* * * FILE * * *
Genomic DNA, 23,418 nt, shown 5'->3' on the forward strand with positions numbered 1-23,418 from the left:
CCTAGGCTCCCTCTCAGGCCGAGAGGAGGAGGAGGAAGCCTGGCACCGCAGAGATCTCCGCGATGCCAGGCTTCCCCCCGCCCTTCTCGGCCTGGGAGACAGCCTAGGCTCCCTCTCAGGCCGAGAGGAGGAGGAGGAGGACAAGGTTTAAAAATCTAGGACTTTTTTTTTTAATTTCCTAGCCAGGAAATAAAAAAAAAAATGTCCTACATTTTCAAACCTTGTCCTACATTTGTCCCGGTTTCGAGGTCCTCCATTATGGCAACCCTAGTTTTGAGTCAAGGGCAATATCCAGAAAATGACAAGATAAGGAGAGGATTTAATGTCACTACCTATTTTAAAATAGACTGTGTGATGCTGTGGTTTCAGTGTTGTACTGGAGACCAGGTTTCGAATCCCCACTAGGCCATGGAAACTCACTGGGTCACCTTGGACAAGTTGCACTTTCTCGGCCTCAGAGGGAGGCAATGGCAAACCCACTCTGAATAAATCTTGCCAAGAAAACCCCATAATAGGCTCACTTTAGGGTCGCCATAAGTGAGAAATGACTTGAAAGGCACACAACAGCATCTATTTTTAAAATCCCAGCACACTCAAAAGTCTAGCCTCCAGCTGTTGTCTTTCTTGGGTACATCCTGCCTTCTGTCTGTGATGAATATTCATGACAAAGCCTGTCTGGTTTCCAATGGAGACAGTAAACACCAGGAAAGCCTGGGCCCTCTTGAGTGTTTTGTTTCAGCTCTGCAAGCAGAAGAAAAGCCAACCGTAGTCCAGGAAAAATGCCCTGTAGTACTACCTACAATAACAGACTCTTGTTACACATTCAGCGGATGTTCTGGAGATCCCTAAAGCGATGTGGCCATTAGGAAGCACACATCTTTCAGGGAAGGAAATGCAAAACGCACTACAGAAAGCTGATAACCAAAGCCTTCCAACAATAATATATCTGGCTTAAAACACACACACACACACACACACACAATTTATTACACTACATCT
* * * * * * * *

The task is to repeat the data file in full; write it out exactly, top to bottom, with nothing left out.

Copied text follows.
Genomic DNA, 23,418 nt, shown 5'->3' on the forward strand with positions numbered 1-23,418 from the left:
CCTAGGCTCCCTCTCAGGCCGAGAGGAGGAGGAGGAAGCCTGGCACCGCAGAGATCTCCGCGATGCCAGGCTTCCCCCCGCCCTTCTCGGCCTGGGAGACAGCCTAGGCTCCCTCTCAGGCCGAGAGGAGGAGGAGGAGGACAAGGTTTAAAAATCTAGGACTTTTTTTTTTAATTTCCTAGCCAGGAAATAAAAAAAAAAATGTCCTACATTTTCAAACCTTGTCCTACATTTGTCCCGGTTTCGAGGTCCTCCATTATGGCAACCCTAGTTTTGAGTCAAGGGCAATATCCAGAAAATGACAAGATAAGGAGAGGATTTAATGTCACTACCTATTTTAAAATAGACTGTGTGATGCTGTGGTTTCAGTGTTGTACTGGAGACCAGGTTTCGAATCCCCACTAGGCCATGGAAACTCACTGGGTCACCTTGGACAAGTTGCACTTTCTCGGCCTCAGAGGGAGGCAATGGCAAACCCACTCTGAATAAATCTTGCCAAGAAAACCCCATAATAGGCTCACTTTAGGGTCGCCATAAGTGAGAAATGACTTGAAAGGCACACAACAGCATCTATTTTTAAAATCCCAGCACACTCAAAAGTCTAGCCTCCAGCTGTTGTCTTTCTTGGGTACATCCTGCCTTCTGTCTGTGATGAATATTCATGACAAAGCCTGTCTGGTTTCCAATGGAGACAGTAAACACCAGGAAAGCCTGGGCCCTCTTGAGTGTTTTGTTTCAGCTCTGCAAGCAGAAGAAAAGCCAACCGTAGTCCAGGAAAAATGCCCTGTAGTACTACCTACAATAACAGACTCTTGTTACACATTCAGCGGATGTTCTGGAGATCCCTAAAGCGATGTGGCCATTAGGAAGCACACATCTTTCAGGGAAGGAAATGCAAAACGCACTACAGAAAGCTGATAACCAAAGCCTTCCAACAATAATATATCTGGCTTAAAACACACACACACACACACACACACAATTTATTACACTACATCT